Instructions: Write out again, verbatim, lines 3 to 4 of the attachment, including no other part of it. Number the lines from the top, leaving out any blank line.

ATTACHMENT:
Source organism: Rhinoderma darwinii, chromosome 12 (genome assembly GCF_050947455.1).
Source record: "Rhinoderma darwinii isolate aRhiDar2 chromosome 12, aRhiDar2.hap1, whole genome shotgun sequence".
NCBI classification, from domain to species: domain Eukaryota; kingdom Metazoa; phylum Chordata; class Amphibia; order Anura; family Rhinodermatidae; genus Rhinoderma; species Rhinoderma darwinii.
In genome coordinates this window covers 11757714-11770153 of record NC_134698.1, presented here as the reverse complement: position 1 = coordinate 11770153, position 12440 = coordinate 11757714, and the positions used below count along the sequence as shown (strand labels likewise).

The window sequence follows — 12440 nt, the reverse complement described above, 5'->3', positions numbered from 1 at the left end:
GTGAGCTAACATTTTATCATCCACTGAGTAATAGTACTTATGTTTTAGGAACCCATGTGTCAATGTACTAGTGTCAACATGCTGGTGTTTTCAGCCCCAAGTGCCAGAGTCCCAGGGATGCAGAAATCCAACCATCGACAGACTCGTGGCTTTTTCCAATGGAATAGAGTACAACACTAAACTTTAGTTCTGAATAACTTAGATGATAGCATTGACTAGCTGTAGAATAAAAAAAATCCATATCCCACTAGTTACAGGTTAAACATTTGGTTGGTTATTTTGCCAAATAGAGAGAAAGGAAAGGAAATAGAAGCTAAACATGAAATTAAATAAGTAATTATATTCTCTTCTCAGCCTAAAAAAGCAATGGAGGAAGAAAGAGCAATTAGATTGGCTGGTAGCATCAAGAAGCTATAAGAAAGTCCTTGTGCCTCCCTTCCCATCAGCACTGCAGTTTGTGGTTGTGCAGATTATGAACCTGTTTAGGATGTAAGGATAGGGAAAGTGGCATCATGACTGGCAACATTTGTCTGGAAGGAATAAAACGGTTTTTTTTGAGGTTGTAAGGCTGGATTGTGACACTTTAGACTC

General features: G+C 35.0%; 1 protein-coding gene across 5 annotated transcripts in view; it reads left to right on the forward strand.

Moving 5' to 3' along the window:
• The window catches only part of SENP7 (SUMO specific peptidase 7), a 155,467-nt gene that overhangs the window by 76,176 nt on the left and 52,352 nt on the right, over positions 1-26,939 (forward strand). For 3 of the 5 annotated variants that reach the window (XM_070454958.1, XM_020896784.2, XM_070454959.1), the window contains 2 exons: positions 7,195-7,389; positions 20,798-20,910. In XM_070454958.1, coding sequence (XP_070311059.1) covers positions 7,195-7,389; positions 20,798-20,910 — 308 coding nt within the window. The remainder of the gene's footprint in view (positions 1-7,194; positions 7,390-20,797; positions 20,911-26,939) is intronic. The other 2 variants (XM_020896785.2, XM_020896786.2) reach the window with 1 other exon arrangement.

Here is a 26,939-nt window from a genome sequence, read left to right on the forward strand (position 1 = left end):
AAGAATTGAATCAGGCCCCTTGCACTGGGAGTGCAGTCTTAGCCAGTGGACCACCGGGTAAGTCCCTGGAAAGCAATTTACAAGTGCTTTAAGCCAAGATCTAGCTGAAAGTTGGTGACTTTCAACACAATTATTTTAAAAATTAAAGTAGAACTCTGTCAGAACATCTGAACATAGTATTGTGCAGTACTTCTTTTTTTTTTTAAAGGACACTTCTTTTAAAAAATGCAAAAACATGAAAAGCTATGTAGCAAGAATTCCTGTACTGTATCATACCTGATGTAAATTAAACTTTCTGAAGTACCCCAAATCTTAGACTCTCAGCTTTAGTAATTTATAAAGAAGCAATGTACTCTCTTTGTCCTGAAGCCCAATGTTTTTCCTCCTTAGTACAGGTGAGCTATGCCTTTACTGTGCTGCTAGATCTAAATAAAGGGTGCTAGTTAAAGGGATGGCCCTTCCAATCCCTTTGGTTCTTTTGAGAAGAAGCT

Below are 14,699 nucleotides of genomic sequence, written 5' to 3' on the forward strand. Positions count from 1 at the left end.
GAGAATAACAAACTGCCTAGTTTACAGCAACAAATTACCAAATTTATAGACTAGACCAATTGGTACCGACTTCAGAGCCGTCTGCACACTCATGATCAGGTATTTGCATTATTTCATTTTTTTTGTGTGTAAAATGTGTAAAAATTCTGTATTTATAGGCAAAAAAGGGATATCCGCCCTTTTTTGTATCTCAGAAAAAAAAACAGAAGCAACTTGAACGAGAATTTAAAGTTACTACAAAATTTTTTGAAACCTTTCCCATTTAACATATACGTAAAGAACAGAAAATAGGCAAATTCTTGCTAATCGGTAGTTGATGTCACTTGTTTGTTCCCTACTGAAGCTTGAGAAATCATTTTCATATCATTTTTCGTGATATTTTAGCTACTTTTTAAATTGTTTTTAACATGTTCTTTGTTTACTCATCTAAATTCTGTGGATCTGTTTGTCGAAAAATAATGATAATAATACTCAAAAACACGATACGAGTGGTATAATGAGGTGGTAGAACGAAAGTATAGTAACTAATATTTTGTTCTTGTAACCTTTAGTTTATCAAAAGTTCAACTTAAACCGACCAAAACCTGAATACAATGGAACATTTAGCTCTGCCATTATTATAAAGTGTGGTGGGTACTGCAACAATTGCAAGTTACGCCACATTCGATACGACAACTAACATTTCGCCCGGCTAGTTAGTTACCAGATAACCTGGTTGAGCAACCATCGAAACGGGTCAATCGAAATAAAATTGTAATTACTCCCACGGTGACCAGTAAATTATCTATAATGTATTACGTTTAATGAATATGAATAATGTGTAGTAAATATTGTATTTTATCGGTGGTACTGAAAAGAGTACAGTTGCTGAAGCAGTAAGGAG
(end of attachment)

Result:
NCBI classification, from domain to species: domain Eukaryota; kingdom Metazoa; phylum Chordata; class Amphibia; order Anura; family Rhinodermatidae; genus Rhinoderma; species Rhinoderma darwinii.
In genome coordinates this window covers 11757714-11770153 of record NC_134698.1, presented here as the reverse complement: position 1 = coordinate 11770153, position 12440 = coordinate 11757714, and the positions used below count along the sequence as shown (strand labels likewise).